Thursday, December 10, 2009

Blackboard Awards 2009

Congratulations to:
Outstanding Public High School Eleanor Roosevelt
Rising Star Public High School Manhattan Hunter Science

West Side Spirit Covers the High School Hustle

On the Monday after Thanksgiving, parents and 8th graders in public middle schools around the city put the final touches on their high school applications. With admissions rounds in both fall and winter, a separate specialized high school exam and sometimes-confusing forms to fill out, the application process generally causes stress for all. But adding to the stress for many parents on the West Side is the frustrating fact that no selective District 3 schools give local students admissions preference. Read more at

US News and World Report HS Rankings 2009

Most of our NYC specialized schools make the top 100.

Wednesday, December 9, 2009

HS Admissions from a High School Perspective

Must read. Impressive post by iSchool co-principal Mary Moss.

Thursday, December 3, 2009

DOE Response to Concern About D2 Preferences

Thank you for your email to which I have been asked to respond on the Chancellor’s behalf. It is clear from your letter that you are familiar with our choice process and have some concerns about your child’s chances of getting into the schools in which you have interest.

As you correctly pointed out, there are a number of schools that give priority to District 2. In fact, nine high schools give priority to District 2 and four give priority to District 3. You also mentioned some selective screened schools that give priority to District 2, including Eleanor Roosevelt, Millennium, School of the Future, and others. It is true that these are some of the more selective and highly sought-after high schools. Screened schools, as you know, select candidates to rank based on the degree to which those students meet their selection criteria, and only ranked candidates can match to those programs. While District 2 students are given priority at the schools mentioned above, that does not necessarily mean other students will not be ranked and matched to one of those schools. In fact, among the screened schools that give priority to District 2, 30% of their 9th grade matches for 2009-2010 were represented by students outside of District 2.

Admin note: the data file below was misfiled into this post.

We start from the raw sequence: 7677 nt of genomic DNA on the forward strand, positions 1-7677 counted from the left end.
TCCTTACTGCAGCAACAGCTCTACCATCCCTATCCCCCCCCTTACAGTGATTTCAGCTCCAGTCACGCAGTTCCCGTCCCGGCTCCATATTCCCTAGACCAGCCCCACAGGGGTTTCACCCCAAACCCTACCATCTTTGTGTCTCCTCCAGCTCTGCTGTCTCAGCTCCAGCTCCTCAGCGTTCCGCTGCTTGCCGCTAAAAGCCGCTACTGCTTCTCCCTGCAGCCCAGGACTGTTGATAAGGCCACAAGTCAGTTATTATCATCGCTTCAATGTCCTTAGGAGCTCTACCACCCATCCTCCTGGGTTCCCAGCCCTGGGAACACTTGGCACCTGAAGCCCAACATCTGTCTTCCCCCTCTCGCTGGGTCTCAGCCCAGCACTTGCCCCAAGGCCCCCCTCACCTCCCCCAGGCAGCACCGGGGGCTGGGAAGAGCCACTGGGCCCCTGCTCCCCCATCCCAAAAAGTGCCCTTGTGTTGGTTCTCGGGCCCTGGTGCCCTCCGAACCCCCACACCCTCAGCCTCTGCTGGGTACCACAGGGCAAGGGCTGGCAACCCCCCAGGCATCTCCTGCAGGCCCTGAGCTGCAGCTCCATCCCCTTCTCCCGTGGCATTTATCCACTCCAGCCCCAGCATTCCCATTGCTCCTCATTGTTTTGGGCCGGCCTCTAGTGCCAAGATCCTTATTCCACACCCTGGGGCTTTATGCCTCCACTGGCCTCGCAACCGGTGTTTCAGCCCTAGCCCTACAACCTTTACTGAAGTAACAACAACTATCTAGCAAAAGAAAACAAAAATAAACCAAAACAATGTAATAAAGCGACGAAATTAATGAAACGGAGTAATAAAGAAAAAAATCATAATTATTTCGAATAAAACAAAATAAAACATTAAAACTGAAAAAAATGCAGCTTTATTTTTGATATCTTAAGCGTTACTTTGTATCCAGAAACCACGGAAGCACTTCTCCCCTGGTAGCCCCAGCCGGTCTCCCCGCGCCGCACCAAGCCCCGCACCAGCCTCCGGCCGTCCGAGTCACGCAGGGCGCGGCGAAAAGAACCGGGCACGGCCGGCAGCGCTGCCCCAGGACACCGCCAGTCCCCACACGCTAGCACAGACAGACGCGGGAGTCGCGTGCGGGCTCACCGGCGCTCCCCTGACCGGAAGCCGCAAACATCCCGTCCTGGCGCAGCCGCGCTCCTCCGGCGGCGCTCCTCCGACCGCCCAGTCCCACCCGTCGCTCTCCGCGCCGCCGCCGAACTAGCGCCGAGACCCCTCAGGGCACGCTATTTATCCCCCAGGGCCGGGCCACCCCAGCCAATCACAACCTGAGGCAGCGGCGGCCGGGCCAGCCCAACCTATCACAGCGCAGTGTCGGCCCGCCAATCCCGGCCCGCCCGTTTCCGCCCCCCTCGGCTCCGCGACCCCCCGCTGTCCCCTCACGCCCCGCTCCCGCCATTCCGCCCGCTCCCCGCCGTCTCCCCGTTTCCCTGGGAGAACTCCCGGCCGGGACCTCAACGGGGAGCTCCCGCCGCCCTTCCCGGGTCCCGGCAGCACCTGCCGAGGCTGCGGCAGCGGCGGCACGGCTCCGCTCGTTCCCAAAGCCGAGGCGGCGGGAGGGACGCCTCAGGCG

At the same time, there are a number of highly selective high schools, screened and otherwise, that do not prioritize students from any district — Beacon, Bard, Columbia Secondary, High School for Environmental Studies, ICE, NEST+m, and NYCiSchool, just to name a few — in addition to the Specialized High Schools like Stuyvesant and High School for Math, Science and Engineering at the City College. The approximate number of seats allocated at screened programs that give priority to District 2 is only 5% of the total number of seats in Manhattan alone.

While screened programs and the high schools you mentioned may represent an excellent fit for some students, there are many choices that we encourage you and your family to explore. There are many schools throughout the city that have very strong instructional programs with a rich array of AP and college course offerings. Whatever your final school preferences may be, the choice process provides you with a “safe” way of making choices: You should list your choices of high schools on the high school application in your true order of preference. That is, high schools will not see how you ranked them, and you will not reduce your chances of matching to any given school based on your preferences.

I encourage your child — as well as all 8th graders — to research and consider choosing the schools that will give them the best possible chance to succeed. Your child’s guidance counselor is an excellent resource and he or she can help you identify such schools. Once you consider the wide variety of schools throughout the city and list them on the application in your order of preference, you can make the most of the high school choice process.

If you would like to discuss your options further or review your child’s application, I would be happy to speak with you. Please do not hesitate to contact me at


Leonard Trerotola
Executive Director for High School Enrollment